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Posts Tagged ‘tapetes’

When it seems as if we are surrounded by fear, hatred, and violence, it’s good to step back, look around, and remind ourselves that there is also generosity, love, and beauty in this world.  And so I give you my exquisite new mohair tapete (rug), custom woven for me by Antonio Ruiz Gonzalez.  It turned out even more beautiful than I imagined!

Antonio Ruiz Glz. and family standing in front of rug

Here is Antonio (on the left) in front of my new rug with his delightful family, including his brother Sergio (on the right) — from whom I’ve bought several small tapetes.  More about the latter, later!  Should you find yourself in Teotitlán del Valle, do stop by the family workshop (Av. Juárez No. 107), where Antonio, Sergio, and their father Zacarías weave their magic.

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Lunes Santo (Holy Monday) in Teotitlán del Valle provided another moving and memorable experience.  For some unknown reason, the village re-enacts the 14 stations of the cross on the Monday before Easter.  Following a special early morning mass at the Templo de la Preciosa Sangre de Cristo, statues of Jesus and the Virgin Mary are hoisted on platforms and carried from the church to signal the start of the day-long pilgrimage.  They are led by a band playing a mournful and dissonant tune as they set off to wind their way through the cobblestone streets of Teotitlán.

“Stations” are set up along the route by designated families — some are decorated with the village’s famous woolen tapetes (rugs).  Tamales, non alcoholic beverages (alcohol, even the ubiquitous mezcal, is forbidden during Semana Santa), and nieves (ices) are offered at others.  At all, the appropriate prayers are read, incense of copal is burned, and offerings, including of corn and lilies, are made.  And, as always, children have important roles to play.

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The procession is solemn and dignified and filled with pre-Columbian, along with Catholic, tradition and symbolism.  Like all the other ritual celebrations in Teotitlán del Valle, these are not performed for the benefit of tourists — they are some of the strands of the warp and weft that have woven this community together for thousands of years.

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Samuel Bautista Lazo is one of the smartest, joyous, and Zen-like people I know.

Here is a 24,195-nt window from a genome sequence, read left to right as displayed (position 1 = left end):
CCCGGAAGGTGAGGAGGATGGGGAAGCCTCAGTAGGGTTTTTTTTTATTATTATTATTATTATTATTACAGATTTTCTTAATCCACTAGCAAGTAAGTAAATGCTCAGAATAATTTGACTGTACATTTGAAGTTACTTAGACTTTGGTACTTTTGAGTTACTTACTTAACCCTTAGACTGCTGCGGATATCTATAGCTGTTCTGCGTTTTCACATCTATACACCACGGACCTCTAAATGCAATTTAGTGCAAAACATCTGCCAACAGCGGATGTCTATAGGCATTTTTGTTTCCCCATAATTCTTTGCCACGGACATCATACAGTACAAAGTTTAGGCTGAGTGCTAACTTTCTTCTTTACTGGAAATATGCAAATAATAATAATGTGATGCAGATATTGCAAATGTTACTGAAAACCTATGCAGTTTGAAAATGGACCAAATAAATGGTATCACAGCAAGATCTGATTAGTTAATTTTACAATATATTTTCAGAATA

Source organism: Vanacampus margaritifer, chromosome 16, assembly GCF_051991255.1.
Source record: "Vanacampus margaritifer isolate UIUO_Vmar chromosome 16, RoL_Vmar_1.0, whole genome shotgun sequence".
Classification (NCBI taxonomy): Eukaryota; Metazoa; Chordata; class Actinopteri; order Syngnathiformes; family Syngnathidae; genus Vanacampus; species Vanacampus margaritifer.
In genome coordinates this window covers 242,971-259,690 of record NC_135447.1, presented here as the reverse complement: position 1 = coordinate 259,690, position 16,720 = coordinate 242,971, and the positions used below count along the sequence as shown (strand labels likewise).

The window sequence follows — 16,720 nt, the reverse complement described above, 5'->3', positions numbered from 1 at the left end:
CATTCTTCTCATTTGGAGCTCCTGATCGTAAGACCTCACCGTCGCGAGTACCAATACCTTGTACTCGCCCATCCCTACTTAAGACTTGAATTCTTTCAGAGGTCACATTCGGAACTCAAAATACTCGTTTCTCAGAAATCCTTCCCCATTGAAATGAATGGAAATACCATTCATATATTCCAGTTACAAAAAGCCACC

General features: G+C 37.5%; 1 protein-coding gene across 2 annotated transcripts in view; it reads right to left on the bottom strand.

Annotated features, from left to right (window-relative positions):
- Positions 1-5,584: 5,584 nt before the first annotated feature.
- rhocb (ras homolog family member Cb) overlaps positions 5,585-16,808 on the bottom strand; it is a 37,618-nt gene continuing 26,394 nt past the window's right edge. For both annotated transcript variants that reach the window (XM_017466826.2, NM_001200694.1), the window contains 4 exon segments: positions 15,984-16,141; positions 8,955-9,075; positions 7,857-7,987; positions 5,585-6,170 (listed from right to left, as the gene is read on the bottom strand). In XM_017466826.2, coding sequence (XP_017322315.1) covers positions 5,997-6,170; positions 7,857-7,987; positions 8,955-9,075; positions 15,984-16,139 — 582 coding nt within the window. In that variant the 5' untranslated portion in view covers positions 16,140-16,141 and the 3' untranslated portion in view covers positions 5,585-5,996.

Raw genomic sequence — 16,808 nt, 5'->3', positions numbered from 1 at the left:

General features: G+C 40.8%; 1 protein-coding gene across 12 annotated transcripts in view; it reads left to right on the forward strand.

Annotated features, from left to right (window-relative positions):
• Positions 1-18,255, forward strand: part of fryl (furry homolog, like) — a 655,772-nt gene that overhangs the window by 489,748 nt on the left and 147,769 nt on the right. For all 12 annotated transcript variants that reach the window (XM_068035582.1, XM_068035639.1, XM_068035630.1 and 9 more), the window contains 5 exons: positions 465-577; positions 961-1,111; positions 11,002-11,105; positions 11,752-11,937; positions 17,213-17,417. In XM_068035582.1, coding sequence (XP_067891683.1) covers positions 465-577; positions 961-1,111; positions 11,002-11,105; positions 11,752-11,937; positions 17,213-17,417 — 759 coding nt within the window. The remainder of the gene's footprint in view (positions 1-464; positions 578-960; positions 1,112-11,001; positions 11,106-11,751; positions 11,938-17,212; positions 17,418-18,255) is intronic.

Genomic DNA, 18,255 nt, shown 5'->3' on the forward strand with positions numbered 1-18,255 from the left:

Sam sitting cross-legged in a natural alcove in the mountain

Sam is my young, previously mentioned, Zapotec friend who is getting his Ph.D. in Sustainable Manufacturing at the University of Liverpool.  Sam is from Teotitlán del Valle in Oaxaca, a village watched over by El Picacho, the sacred mountain — whose presence is unmistakable and palpable.

El Picacho

The village is known for its traditional performances of the Danza de la Pluma (about which I’ve posted on numerous occasions) and their skillful and creative weavings with wool.  Like a majority of its Zapotec residents, Sam and his family weave — father, Mario Bautista Martínez; mother, Leonor Lazo González; and brother, Celestino Bautista Lazo.

Sam and his family pose in their yard

The family was featured last year in an article, The Crafts of Oaxaca, posted on the Lark Crafts website.  Like many others, on my first visit in 2007, I couldn’t resist buying a couple of tapetes (rugs), including this one, which now serves as a welcome to all who enter my little casita.

Tapete on floor: geometric patterns in rust, beige, agua

A friend and I returned six months later and had the privilege of climbing to the top of El Picacho with Sam.

Sam on top of El Picacho

And no, I did not join Sam in leaping from one rocky peak to the other!

Looking forward to your return, Sam!

(ps)  Here is a Dixza video of  Sam from 2008, where he discusses the interpretation of the symbols and patterns woven into Zapotec rugs.  You might also want to check out others in his Dixza series from Teotitlán del Valle.

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